Grown on a large scale in North Africa - mainly in the Maghreb (Tunisia, Morocco, Algeria...), southern Europe (Portugal, Spain, Italy...) and certain South American countries (Mexico, Chile, Brazil...) the prickly pear (Opuntia ficus-indica), also known as nopal, has become, in just a few years, a star ingredient in natural cosmetic formulations! In this era of global warming, this low-water consumption plant, which grows on soils that are not always suitable for other crops, offers many advantages.

"Except for its spines, from which nothing can be obtained for the moment, the entire plant can be used and valorised: fruit, seeds, flowers, etc," explains Lémia Chekir Thabet, National Coordinator of the Pampat Project, implemented by the United Nations Industrial Development Organization (UNIDO).

"More than half of our producers export, and 95% of these exports involve prickly pear seed oil: 95% in bulk and 5% in the form of packaged products. 70% of this production is sent to Europe, mainly France, to the cosmetics industry. The ever-growing success of prickly pear seed oil lies in its many anti-ageing properties, which we have demonstrated in a clinical study [1]. Prickly pear oil has long been used by North African women on their skin, hair and nails," she points out.

The favourite of young natural cosmetics brands

For Émilie Jolibois, Head of Cosmetic Ingredients & Plant Extracts at Aroma-Zone, prickly pear seed oil is "one of the best vegetable oils for combating skin ageing." In fact, this ingredient has been available for years in the brand’s boutiques and has significantly contributed to its popularity in France.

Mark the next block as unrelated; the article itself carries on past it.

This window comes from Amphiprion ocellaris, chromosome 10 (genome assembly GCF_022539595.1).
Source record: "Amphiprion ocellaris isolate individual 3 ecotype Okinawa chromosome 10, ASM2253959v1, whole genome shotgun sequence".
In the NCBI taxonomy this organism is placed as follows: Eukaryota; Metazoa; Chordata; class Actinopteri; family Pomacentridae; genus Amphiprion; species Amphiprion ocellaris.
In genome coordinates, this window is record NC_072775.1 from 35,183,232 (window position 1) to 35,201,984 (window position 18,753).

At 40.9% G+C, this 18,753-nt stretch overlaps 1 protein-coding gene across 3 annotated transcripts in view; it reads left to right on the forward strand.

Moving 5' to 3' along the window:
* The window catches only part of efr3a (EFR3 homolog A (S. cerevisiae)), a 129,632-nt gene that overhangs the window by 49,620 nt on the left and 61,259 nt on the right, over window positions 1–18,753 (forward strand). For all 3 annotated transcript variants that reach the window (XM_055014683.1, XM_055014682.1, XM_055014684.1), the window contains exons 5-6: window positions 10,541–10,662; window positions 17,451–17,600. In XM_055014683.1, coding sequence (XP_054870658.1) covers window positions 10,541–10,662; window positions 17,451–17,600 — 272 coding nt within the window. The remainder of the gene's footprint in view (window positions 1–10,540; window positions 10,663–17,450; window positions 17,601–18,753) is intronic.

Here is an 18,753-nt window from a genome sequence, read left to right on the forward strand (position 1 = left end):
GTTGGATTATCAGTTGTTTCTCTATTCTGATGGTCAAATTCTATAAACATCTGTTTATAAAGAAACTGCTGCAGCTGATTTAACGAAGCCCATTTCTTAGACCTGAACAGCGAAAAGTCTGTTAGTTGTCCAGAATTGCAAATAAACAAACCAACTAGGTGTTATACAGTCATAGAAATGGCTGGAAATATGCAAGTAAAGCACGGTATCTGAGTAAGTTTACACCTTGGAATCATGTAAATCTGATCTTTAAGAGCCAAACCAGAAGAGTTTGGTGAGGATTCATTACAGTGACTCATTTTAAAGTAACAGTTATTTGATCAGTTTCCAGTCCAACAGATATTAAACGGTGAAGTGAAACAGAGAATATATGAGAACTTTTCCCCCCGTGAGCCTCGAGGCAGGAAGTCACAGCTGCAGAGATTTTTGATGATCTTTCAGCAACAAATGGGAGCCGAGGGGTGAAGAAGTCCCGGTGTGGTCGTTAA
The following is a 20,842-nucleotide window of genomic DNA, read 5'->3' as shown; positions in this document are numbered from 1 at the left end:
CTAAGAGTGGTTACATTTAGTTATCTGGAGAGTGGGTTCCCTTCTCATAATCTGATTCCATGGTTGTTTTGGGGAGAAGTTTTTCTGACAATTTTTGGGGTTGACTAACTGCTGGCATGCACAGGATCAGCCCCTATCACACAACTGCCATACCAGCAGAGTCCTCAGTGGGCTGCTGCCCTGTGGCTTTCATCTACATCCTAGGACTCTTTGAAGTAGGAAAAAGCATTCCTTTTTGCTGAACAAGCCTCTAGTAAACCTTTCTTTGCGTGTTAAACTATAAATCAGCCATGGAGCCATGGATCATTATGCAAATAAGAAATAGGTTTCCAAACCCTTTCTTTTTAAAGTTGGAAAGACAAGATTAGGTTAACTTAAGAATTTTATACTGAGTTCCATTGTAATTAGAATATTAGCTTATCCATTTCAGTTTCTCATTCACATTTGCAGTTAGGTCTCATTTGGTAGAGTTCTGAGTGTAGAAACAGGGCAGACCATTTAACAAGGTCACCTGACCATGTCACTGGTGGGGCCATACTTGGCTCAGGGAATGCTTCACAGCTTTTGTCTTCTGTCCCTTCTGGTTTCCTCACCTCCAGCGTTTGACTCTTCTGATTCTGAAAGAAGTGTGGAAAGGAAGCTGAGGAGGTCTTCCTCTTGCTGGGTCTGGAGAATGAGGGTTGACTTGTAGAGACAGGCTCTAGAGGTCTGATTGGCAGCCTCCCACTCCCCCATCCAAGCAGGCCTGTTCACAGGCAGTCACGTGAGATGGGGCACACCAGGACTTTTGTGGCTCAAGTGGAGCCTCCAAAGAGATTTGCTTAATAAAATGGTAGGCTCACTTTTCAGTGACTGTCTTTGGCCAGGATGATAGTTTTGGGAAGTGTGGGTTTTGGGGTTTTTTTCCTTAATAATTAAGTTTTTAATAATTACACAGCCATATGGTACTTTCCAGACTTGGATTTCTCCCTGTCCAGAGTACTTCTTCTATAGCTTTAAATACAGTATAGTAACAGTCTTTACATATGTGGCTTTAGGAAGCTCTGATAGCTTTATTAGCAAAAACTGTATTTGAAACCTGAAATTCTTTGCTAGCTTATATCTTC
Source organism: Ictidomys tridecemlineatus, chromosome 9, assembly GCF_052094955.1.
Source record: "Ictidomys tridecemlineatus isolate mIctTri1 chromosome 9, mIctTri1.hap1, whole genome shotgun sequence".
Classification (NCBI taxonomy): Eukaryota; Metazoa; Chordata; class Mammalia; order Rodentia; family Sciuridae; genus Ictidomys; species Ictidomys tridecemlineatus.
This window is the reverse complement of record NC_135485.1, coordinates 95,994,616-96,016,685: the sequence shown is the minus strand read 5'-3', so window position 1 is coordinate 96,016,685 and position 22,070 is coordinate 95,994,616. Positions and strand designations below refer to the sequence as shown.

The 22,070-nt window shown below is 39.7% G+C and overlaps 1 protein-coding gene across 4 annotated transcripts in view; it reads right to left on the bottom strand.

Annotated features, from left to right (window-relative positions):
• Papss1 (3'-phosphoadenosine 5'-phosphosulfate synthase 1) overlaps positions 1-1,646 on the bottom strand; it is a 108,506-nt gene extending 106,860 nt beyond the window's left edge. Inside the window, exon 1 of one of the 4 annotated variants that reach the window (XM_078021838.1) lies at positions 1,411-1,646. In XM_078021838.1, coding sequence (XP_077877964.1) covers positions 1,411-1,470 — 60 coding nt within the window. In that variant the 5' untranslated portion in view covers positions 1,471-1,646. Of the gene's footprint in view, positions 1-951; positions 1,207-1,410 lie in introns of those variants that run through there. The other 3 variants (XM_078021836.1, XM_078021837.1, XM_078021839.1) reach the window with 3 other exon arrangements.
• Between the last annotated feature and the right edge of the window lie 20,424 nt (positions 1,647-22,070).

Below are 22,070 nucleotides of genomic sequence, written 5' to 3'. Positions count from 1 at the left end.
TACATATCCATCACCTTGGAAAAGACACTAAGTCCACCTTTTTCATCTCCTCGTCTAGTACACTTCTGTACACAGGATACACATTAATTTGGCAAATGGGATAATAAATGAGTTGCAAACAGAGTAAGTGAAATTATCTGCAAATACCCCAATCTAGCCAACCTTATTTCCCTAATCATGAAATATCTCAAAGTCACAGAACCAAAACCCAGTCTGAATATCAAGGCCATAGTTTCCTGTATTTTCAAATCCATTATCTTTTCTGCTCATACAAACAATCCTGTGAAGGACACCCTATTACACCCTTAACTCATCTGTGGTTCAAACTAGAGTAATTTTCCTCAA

"Prickly pear seed oil has been hailed as an excellent moisturiser and anti-ageing ingredient because of its beneficial nutrient content for the skin. It is rich in linoleic acid (omega-6), tocopherols (vitamin E) and, in particular, phytosterols and polyphenols," explains Elisa Louveau, R&D Project Manager at Typology. "That’s why at Typology we offer an organic vegetable oil that we receive from a Moroccan producer. On its own, it already gives very good results. We combine it with other actives in two other anti-ageing formulas," she adds.

But the elixir comes at a price - an average of EUR 350 per litre when it leaves the Tunisian factories - because the production process is "long and complex," explains Sandy Boget, founder of the Sand Rarity brand, which uses it - in its organic version - as the flagship ingredient in its four products. "It takes an average of thirty kilos of prickly pear seeds, or almost a tonne of fruit, to extract a litre of oil. What’s more, to retain all the goodness contained in the seeds, it’s essential to extract them cold and not to add any solvents," she points out.

Beyond the seeds...

Fruit, seeds, flowers, cladodes (also known as pads), young leaves, the skin of the fruit... everything can be used from the prickly pear, with the exception of the spines and the inedible part of the pad. Weleda uses the young shoots in its 24-hour Hydrating Cream for their polyphenol, sugar and mineral content. Aroma-Zone is also interested in the cladodes. "Our dietary supplement Organic Fat Catcher is made from cladodes powder, known for its high fibre content and its action on the absorption of fats and sugars," emphasises Émilie Jolibois.

"Producers use the fruit and flowers to make different liquids with varying virtues. It’s important not to mistake prickly pear seed oil for oily macerate. The latter is obtained by macerating the flowers and/or fruit of the tree in a neutral oil, usually refined sunflower oil, while the seed oil is obtained by pressing the seeds. The essential oil, on the other hand, is obtained by chemical extraction, when the powdered prickly pear seeds are pulverised and then added to a solvent such as hexane," details Lémia Chekir Thabet.

The field of possible applications therefore still seems very wide! Particularly as Opuntia ficus-indica, which thrives on poor soil and is highly resistant to heat and drought, is also of interest to the agri-food and pharmaceutical industries.